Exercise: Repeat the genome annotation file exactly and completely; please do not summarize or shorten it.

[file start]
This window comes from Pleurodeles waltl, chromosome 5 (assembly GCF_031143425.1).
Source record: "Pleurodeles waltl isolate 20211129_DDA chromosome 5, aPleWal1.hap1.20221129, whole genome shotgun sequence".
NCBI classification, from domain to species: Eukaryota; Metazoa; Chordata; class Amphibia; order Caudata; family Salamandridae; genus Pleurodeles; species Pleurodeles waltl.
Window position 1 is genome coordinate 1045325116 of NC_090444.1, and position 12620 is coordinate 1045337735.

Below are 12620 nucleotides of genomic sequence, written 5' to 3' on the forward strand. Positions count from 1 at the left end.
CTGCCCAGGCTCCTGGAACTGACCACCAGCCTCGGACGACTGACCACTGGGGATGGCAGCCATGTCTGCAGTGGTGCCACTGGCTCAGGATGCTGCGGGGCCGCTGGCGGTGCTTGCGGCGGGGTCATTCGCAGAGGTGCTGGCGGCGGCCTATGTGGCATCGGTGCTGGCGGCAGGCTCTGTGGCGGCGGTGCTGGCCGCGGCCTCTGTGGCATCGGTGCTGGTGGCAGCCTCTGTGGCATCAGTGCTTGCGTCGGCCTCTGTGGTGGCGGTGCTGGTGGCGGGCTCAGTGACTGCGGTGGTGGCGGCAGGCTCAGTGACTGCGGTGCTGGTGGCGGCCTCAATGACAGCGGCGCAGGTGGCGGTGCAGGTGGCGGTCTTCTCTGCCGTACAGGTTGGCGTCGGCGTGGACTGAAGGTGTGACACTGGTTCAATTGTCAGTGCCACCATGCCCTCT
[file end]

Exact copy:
This window comes from Pleurodeles waltl, chromosome 5 (assembly GCF_031143425.1).
Source record: "Pleurodeles waltl isolate 20211129_DDA chromosome 5, aPleWal1.hap1.20221129, whole genome shotgun sequence".
NCBI classification, from domain to species: Eukaryota; Metazoa; Chordata; class Amphibia; order Caudata; family Salamandridae; genus Pleurodeles; species Pleurodeles waltl.
Window position 1 is genome coordinate 1045325116 of NC_090444.1, and position 12620 is coordinate 1045337735.

Below are 12620 nucleotides of genomic sequence, written 5' to 3' on the forward strand. Positions count from 1 at the left end.
CTGCCCAGGCTCCTGGAACTGACCACCAGCCTCGGACGACTGACCACTGGGGATGGCAGCCATGTCTGCAGTGGTGCCACTGGCTCAGGATGCTGCGGGGCCGCTGGCGGTGCTTGCGGCGGGGTCATTCGCAGAGGTGCTGGCGGCGGCCTATGTGGCATCGGTGCTGGCGGCAGGCTCTGTGGCGGCGGTGCTGGCCGCGGCCTCTGTGGCATCGGTGCTGGTGGCAGCCTCTGTGGCATCAGTGCTTGCGTCGGCCTCTGTGGTGGCGGTGCTGGTGGCGGGCTCAGTGACTGCGGTGGTGGCGGCAGGCTCAGTGACTGCGGTGCTGGTGGCGGCCTCAATGACAGCGGCGCAGGTGGCGGTGCAGGTGGCGGTCTTCTCTGCCGTACAGGTTGGCGTCGGCGTGGACTGAAGGTGTGACACTGGTTCAATTGTCAGTGCCACCATGCCCTCT